Thank God it was wedged in-between two of BNAT’s best movies. Cabin in the Woods and then The Grey, which is essentially Joe Carnahan slamming his director’s dick on the table. Forget A-Team and Smokin’ Aces, this is Carnahan showing up to make a movie that goes beyond popcorn fun. It’s ALIVE with wolves with Liam Neeson in an oddly autobiographical role of a man who buried himself in his work after losing his wife leading this group of airplane crash survivors through the frozen tundra.
I like Taken a lot, but this is the real Liam Neeson badass. Carnahan shot the movie to be very gritty, very real, and as a result this feels so much more authentic, giving Neeson all the room he needed to give one of the most heart-breaking manly man performances of his already Old Spice soaked career.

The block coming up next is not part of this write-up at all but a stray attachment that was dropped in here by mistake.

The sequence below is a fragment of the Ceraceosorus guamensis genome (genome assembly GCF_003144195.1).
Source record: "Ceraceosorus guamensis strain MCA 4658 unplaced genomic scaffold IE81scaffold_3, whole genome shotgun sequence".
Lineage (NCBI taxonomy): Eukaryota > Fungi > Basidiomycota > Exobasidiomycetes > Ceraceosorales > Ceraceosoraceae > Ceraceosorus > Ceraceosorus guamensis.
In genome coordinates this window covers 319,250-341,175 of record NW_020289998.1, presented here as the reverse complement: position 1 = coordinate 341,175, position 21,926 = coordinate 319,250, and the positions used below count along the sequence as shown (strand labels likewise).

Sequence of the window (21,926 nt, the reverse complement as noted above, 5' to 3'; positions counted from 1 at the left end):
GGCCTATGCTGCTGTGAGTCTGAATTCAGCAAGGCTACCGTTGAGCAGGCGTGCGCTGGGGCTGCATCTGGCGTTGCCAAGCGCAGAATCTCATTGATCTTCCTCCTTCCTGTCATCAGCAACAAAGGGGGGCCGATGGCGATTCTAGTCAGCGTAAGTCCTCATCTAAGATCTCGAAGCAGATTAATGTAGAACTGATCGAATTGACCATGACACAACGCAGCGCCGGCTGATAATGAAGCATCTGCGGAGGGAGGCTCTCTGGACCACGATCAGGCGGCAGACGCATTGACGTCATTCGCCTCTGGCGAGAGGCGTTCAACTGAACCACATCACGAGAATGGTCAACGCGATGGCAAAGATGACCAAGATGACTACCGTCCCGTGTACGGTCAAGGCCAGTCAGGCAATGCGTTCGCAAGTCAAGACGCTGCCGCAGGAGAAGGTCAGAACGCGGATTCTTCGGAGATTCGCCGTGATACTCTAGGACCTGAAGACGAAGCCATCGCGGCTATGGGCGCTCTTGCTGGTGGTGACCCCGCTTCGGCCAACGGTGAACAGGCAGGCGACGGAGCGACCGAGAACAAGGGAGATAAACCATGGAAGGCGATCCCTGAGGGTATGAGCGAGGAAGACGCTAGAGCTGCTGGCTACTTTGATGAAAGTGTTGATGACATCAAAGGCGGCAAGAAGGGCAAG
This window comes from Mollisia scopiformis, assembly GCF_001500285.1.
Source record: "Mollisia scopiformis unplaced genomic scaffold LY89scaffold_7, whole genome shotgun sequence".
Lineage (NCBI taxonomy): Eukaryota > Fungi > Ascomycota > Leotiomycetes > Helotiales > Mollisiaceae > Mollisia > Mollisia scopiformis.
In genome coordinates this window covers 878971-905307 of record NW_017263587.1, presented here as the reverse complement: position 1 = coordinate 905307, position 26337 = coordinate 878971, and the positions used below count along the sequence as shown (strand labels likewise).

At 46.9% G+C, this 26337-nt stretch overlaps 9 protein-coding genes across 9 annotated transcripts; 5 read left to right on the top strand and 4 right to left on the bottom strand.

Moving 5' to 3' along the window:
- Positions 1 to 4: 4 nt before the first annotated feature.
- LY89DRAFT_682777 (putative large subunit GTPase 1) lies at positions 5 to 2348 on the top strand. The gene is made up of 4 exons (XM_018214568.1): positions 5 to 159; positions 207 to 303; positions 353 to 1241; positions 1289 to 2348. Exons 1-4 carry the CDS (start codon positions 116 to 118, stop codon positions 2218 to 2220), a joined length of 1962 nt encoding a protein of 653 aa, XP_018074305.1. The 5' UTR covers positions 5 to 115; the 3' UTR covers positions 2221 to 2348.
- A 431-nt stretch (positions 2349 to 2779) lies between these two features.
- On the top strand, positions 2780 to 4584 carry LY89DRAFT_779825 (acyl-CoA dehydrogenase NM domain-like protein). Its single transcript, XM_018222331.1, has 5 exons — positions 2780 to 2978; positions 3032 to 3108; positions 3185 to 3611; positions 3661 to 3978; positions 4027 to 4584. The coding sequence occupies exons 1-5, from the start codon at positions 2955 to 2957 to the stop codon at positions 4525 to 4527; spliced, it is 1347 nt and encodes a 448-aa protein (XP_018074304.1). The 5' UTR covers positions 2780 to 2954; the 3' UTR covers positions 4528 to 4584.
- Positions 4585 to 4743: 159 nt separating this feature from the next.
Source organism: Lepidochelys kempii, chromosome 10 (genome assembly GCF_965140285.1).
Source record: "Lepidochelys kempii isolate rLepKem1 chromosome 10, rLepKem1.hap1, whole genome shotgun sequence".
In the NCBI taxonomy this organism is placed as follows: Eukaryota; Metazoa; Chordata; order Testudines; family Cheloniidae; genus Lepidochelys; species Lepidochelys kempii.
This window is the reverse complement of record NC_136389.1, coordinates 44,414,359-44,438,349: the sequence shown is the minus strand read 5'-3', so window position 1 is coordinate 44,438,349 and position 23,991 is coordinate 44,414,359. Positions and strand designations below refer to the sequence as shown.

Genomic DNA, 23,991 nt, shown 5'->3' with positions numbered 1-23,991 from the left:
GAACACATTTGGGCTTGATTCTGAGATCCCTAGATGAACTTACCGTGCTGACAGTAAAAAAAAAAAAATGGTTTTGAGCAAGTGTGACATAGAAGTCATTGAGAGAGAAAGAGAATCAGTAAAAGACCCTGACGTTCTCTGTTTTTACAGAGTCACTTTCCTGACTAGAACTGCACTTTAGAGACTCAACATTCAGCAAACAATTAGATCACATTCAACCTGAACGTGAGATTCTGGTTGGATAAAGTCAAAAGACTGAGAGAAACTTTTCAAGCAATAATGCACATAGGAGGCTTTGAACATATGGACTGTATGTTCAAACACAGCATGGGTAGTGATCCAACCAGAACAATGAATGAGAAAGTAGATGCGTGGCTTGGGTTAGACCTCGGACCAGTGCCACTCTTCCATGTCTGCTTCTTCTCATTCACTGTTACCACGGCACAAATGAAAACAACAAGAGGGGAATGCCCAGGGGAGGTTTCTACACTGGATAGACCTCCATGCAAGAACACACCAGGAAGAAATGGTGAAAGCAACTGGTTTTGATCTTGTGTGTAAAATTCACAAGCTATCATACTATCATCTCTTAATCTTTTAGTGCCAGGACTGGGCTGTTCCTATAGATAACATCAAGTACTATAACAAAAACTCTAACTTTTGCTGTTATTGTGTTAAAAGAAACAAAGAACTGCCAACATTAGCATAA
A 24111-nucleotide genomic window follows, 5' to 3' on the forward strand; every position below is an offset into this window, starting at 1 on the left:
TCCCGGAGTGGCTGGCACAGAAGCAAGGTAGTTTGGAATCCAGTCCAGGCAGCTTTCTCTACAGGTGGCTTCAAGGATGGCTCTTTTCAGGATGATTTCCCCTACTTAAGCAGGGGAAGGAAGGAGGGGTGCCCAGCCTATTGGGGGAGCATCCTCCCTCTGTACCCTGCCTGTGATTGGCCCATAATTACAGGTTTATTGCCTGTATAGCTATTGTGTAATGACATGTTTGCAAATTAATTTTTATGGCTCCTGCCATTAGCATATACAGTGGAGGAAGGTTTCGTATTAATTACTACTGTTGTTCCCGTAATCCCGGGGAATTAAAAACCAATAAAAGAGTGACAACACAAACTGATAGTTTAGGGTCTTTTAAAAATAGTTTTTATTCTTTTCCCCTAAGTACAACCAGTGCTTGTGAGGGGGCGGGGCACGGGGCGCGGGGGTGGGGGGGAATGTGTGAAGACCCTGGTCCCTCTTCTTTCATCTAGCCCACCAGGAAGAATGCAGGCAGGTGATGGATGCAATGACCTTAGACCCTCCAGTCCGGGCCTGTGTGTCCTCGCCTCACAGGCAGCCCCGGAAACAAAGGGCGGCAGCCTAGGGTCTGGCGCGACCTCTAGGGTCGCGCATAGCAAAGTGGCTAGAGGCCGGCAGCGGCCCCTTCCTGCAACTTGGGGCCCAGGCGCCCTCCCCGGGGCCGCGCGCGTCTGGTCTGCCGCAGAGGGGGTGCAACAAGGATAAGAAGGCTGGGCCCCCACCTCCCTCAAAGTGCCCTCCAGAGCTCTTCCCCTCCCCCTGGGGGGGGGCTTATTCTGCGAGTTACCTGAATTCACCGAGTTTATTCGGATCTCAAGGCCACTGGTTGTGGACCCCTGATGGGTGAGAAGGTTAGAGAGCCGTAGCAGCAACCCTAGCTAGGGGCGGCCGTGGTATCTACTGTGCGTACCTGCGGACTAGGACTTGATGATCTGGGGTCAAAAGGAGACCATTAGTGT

The final film of BNAT required a trip to the IMAX where we watched Mission Impossible: Ghost Protocol in 70mm. I’d like to give a full opinion on this one, but I must admit that 5 hours of sleep between 20 some hours of travel and 20 some hours of movie watching wasn’t quite enough and I faded about halfway through. What I saw I loved and I’m about to walk out the door right now and see the movie fully rested with some Wellington friends.
My only criticism about this year was the prominence of new films with the vintage programming taking a back seat. The vintage ones we got were great, but those are usually my favorite parts of the fest. I felt overall the programming was solid, but I could have done with one or two amazing older titles.
So, that was my BNAT. One more week to go in Wellington on Hobbit stuff then I’m back home for good. Keep your eyes out for the next Hobbit report to hit soon!